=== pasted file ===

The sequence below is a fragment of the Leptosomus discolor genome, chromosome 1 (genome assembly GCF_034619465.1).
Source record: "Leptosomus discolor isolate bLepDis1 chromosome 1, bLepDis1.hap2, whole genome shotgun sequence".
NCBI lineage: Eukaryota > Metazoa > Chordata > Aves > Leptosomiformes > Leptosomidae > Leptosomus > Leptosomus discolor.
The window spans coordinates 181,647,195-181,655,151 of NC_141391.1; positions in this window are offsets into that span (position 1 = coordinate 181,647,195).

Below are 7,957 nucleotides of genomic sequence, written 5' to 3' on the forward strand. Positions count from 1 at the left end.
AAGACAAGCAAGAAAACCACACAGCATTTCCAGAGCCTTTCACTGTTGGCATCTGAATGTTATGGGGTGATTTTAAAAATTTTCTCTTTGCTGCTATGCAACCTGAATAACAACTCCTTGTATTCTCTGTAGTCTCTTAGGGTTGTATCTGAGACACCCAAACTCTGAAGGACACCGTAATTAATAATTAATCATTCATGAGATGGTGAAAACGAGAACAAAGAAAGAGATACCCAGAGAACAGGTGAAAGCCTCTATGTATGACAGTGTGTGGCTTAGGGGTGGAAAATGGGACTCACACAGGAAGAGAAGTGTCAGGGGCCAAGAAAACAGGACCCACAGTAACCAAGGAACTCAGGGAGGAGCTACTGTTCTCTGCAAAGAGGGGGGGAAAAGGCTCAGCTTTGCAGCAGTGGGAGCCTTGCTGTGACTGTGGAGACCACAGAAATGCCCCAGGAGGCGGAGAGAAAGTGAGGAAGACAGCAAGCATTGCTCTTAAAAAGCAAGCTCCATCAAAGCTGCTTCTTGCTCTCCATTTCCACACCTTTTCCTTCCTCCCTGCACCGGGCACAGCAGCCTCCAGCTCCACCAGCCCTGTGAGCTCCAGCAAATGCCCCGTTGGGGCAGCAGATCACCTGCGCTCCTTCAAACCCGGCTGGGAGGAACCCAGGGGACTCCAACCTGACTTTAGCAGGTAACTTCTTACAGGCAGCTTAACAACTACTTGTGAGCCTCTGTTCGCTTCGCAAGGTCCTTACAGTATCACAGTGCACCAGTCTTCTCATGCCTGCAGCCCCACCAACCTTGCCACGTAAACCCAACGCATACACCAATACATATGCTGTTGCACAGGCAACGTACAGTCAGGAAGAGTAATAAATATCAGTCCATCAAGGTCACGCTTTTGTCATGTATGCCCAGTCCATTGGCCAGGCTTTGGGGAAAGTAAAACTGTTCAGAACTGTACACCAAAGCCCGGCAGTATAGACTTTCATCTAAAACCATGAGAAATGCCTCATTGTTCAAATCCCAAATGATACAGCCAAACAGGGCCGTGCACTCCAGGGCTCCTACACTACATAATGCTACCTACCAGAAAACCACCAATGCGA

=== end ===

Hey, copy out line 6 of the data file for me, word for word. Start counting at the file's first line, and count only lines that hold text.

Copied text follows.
AAGACAAGCAAGAAAACCACACAGCATTTCCAGAGCCTTTCACTGTTGGCATCTGAATGTTATGGGGTGATTTTAAAAATTTTCTCTTTGCTGCTATGCAACCTGAATAACAACTCCTTGTATTCTCTGTAGTCTCTTAGGGTTGTATCTGAGACACCCAAACTCTGAAGGACACCGTAATTAATAATTAATCATTCATGAGATGGTGAAAACGAGAACAAAGAAAGAGATACCCAGAGAACAGGTGAAAGCCTCTATGTATGACAGTGTGTGGCTTAGGGGTGGAAAATGGGACTCACACAGGAAGAGAAGTGTCAGGGGCCAAGAAAACAGGACCCACAGTAACCAAGGAACTCAGGGAGGAGCTACTGTTCTCTGCAAAGAGGGGGGGAAAAGGCTCAGCTTTGCAGCAGTGGGAGCCTTGCTGTGACTGTGGAGACCACAGAAATGCCCCAGGAGGCGGAGAGAAAGTGAGGAAGACAGCAAGCATTGCTCTTAAAAAGCAAGCTCCATCAAAGCTGCTTCTTGCTCTCCATTTCCACACCTTTTCCTTCCTCCCTGCACCGGGCACAGCAGCCTCCAGCTCCACCAGCCCTGTGAGCTCCAGCAAATGCCCCGTTGGGGCAGCAGATCACCTGCGCTCCTTCAAACCCGGCTGGGAGGAACCCAGGGGACTCCAACCTGACTTTAGCAGGTAACTTCTTACAGGCAGCTTAACAACTACTTGTGAGCCTCTGTTCGCTTCGCAAGGTCCTTACAGTATCACAGTGCACCAGTCTTCTCATGCCTGCAGCCCCACCAACCTTGCCACGTAAACCCAACGCATACACCAATACATATGCTGTTGCACAGGCAACGTACAGTCAGGAAGAGTAATAAATATCAGTCCATCAAGGTCACGCTTTTGTCATGTATGCCCAGTCCATTGGCCAGGCTTTGGGGAAAGTAAAACTGTTCAGAACTGTACACCAAAGCCCGGCAGTATAGACTTTCATCTAAAACCATGAGAAATGCCTCATTGTTCAAATCCCAAATGATACAGCCAAACAGGGCCGTGCACTCCAGGGCTCCTACACTACATAATGCTACCTACCAGAAAACCACCAATGCGA